British PM heads to Southeast Asia with trade, IS on agenda


Email Print

British Prime Minister David Cameron, pictured on July 20, 2015, begins a visit to Southeast Asia on Monday British Prime Minister David Cameron, pictured on July 20, 2015, begins a visit to Southeast Asia on Monday


British Prime Minister David Cameron begins a visit to Southeast Asia on Monday, seeking greater cooperation in the fight against the Islamic State group and to strengthen trade ties with the region's booming economies.
Cameron will arrive in Indonesia on the first stop of a four-day trip, accompanied by 30 British business leaders and the trade minister, before heading to Singapore, Vietnam and Malaysia.
He will use meetings with President Joko Widodo of Indonesia and Prime Minister Najib Razak of Malaysia to discuss what he has called the "common enemy" of IS jihadists, who have seized vast swathes of territory in Iraq and Syria.
Hundreds of young Britons have joined IS in Syria and Iraq, sparking fears they could launch attacks on home soil on their return.
Indonesia, which has the world's largest Muslim population and has long struggled with extremism, fears up to 500 of its citizens have been lured to the Middle East by IS, while nationals of Muslim-majority Malaysia have also joined the jihadists.
In remarks made before departing for the trip -- his first outside Europe since being re-elected in May -- Cameron said he would be talking to Southeast Asian leaders about "one of the biggest threats our world has faced".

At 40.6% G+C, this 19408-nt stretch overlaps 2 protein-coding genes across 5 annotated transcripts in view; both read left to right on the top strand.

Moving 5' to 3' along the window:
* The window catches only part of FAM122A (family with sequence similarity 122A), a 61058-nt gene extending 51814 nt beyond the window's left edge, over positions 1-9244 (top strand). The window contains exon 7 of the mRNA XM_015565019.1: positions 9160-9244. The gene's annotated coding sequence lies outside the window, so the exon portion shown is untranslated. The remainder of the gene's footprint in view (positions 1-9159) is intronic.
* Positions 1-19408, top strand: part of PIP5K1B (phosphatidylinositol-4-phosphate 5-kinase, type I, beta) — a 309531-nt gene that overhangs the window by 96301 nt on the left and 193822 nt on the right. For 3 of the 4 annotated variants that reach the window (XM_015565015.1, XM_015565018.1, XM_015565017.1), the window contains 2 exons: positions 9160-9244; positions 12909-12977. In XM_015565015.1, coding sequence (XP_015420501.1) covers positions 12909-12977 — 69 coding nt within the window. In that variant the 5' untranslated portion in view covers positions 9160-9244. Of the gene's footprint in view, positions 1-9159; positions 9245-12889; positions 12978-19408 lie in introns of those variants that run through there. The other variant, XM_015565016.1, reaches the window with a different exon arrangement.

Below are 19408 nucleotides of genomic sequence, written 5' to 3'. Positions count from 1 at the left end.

"We will only defeat these brutal terrorists if we take action at home, overseas and online and if we unite with countries around the world against this common enemy," he said.
Britain would offer expertise on "practical counter-terrorism work", he added, and could also learn from Indonesia and Malaysia about what they have done to tackle extremism and build tolerant societies.
Malaysia controversy
Indonesia has suffered a string of Islamic extremist attacks over the past 15 years, including the 2002 Bali bombings that left 202 people dead.
However, it has been credited with mounting a successful crackdown that dismantled sophisticated militant networks.
Also on the trip are senior figures from prominent British businesses including engine maker Rolls-Royce and construction equipment maker JCB, as the prime minister seeks to drum up trade in the region.
Writing in Britain's Daily Mail newspaper ahead of the visit, Cameron said: "This is a region on the rise, and I'm determined that Britain grabs every opportunity that brings."
However, Cameron could run into controversy during the Malaysian leg of the trip.
He is arriving as Najib battles mounting outrage over allegations that hundreds of millions of dollars were siphoned off from a state-owned development company he launched and retains close links with.
The premier and the company, 1Malaysia Development Berhad (1MDB), have both vehemently denied any wrongdoing. The case is being investigated by Malaysian authorities and a parliamentary committee.
Nurul Izzah, a parliamentarian and daughter of jailed ex-opposition leader Anwar Ibrahim, called for Cameron's entourage to also meet with the opposition.
Meeting only with Najib's government "would be seen as if they were oblivious to the undercurrents here and the public concerns," she told AFP.
On Monday, Cameron will meet with Indonesian leader Widodo as well as the head of regional bloc the Association of Southeast Asian Nations (ASEAN). He departs for Singapore on Tuesday.

More World News